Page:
Assembly president names five diplomats to lead Security Council reform talks

General Assembly President Sheika Haya

8 February 2007 – As part of United Nations efforts to reform the 15-member Security Council, General Assembly President Sheikha Haya Rashed Al Khalifa today appointed five ambassadors, representing different regions, to move the process forward.

Talks on five key issues – membership, veto power, regional representation, the size of an enlarged Security Council, and the working methods of the Council and its relationship with the General Assembly – will be led, respectively, by Ali Hachani of Tunisia, Andreas D. Mavroyiannis of Cyprus, Mirjana Mladineo of Croatia, Heraldo Muñoz of Chile and Frank Majoor of the Netherlands.

“The process of facilitation should reflect the views of the entire membership in a fair and factual manner, while underlining the areas of broad agreement within the membership,” said the Assembly president in naming the facilitators at a closed-door meeting.

Sheikha Haya asked the facilitators, who are to report back to her by end of March, to “interact with all Member States in an open, inclusive and transparent way.” Their findings will then be presented to Member States to advance the reform process, which has been at an impasse for 15 years due to its sensitive political nature.

“These consultations are the beginning of a process,” she said, emphasizing that although five key areas have been targeted, delegates are welcome to raise any other issues they deem essential in restructuring the Council. “I will continue to be open to the views of all Member States.”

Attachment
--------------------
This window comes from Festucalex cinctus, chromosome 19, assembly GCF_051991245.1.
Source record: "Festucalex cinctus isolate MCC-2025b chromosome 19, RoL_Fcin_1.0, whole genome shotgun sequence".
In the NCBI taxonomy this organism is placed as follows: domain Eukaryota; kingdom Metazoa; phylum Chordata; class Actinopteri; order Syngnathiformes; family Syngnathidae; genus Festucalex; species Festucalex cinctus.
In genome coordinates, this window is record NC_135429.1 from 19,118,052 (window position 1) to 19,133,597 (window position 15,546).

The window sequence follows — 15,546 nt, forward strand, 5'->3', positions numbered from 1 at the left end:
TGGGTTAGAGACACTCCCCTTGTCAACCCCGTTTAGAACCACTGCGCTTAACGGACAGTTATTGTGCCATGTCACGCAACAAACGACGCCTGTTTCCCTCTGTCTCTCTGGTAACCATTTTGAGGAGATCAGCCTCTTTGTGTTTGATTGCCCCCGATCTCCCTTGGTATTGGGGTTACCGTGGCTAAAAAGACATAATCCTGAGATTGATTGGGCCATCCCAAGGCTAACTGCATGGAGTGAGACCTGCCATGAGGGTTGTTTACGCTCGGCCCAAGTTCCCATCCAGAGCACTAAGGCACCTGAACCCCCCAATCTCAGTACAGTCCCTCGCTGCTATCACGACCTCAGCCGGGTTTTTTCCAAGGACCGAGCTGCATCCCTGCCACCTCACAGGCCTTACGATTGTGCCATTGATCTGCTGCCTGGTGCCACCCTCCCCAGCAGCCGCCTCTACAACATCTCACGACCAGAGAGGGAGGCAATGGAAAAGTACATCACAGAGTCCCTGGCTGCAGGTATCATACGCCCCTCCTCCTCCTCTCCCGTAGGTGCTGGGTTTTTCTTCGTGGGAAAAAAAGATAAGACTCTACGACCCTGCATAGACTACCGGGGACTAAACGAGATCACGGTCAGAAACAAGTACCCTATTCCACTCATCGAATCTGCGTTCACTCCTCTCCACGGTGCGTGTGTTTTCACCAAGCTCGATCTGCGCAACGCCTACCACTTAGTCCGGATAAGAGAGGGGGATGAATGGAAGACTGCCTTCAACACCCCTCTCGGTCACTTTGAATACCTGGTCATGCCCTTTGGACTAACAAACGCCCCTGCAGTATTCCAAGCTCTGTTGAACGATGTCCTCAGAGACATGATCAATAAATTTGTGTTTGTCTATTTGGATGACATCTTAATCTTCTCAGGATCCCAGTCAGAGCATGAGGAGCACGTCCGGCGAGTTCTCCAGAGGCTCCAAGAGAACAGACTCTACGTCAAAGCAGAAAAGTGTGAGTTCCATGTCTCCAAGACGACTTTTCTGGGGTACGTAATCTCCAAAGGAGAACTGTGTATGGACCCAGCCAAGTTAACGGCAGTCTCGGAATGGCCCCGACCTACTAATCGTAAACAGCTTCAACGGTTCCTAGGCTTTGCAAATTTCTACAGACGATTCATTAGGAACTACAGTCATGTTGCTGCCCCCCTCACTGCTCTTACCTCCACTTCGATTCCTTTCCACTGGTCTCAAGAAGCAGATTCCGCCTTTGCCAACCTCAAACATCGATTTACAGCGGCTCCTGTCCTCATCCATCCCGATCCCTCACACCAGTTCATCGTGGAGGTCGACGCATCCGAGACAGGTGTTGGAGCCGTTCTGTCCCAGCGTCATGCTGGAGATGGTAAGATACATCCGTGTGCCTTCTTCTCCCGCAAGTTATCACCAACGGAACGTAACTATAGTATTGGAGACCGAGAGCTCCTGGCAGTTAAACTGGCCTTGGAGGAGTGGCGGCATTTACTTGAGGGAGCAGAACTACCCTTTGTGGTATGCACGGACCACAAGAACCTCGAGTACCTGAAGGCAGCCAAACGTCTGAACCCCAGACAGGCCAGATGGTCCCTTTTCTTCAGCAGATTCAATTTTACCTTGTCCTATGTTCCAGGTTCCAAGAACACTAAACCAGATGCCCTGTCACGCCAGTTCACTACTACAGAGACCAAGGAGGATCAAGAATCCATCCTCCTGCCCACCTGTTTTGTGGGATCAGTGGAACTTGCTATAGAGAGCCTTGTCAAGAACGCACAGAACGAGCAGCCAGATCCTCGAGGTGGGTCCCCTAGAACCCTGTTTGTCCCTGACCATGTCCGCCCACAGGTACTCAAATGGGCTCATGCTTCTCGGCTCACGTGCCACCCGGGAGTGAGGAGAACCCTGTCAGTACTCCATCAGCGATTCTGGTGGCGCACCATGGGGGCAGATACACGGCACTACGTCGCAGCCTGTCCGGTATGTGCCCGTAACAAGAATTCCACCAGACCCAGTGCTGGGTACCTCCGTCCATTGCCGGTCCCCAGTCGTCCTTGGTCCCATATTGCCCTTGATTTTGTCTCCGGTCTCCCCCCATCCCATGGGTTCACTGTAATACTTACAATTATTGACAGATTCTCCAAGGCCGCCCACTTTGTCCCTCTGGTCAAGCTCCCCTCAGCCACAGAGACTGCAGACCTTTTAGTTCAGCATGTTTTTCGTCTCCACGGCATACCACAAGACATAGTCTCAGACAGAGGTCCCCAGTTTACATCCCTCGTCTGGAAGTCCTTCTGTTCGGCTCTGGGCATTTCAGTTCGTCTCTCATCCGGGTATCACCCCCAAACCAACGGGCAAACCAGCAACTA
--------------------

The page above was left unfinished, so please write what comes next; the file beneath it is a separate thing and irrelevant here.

Amendments, which took effect in 1965, to the UN Charter raised the number of non-permanent members of the Council from six to 10. The five veto-wielding permanent members – China, France, the Russian Federation, the United Kingdom and the United States – have remained essentially unchanged since the Council’s inception.

In March 2005, former Secretary-General Kofi Annan unveiled two possible blueprints for Council reform in a report entitled In Larger Freedom. The first calls for six new permanent seats, two each from Africa and Asia and one each from Europe and the Americas, with no new vetoes. The latter does not provide for new permanent members, but instead the creation of eight four-year renewable term seats and one two-year non-permanent and non-renewable seat, all to be dispersed among the major regional areas.

Sheikha Haya asserted that Council reform is “an essential element of our overall effort to reform the United Nations” in order to make it “more representative, efficient and transparent, and to further enhance its effectiveness and the legitimacy of its decisions.”

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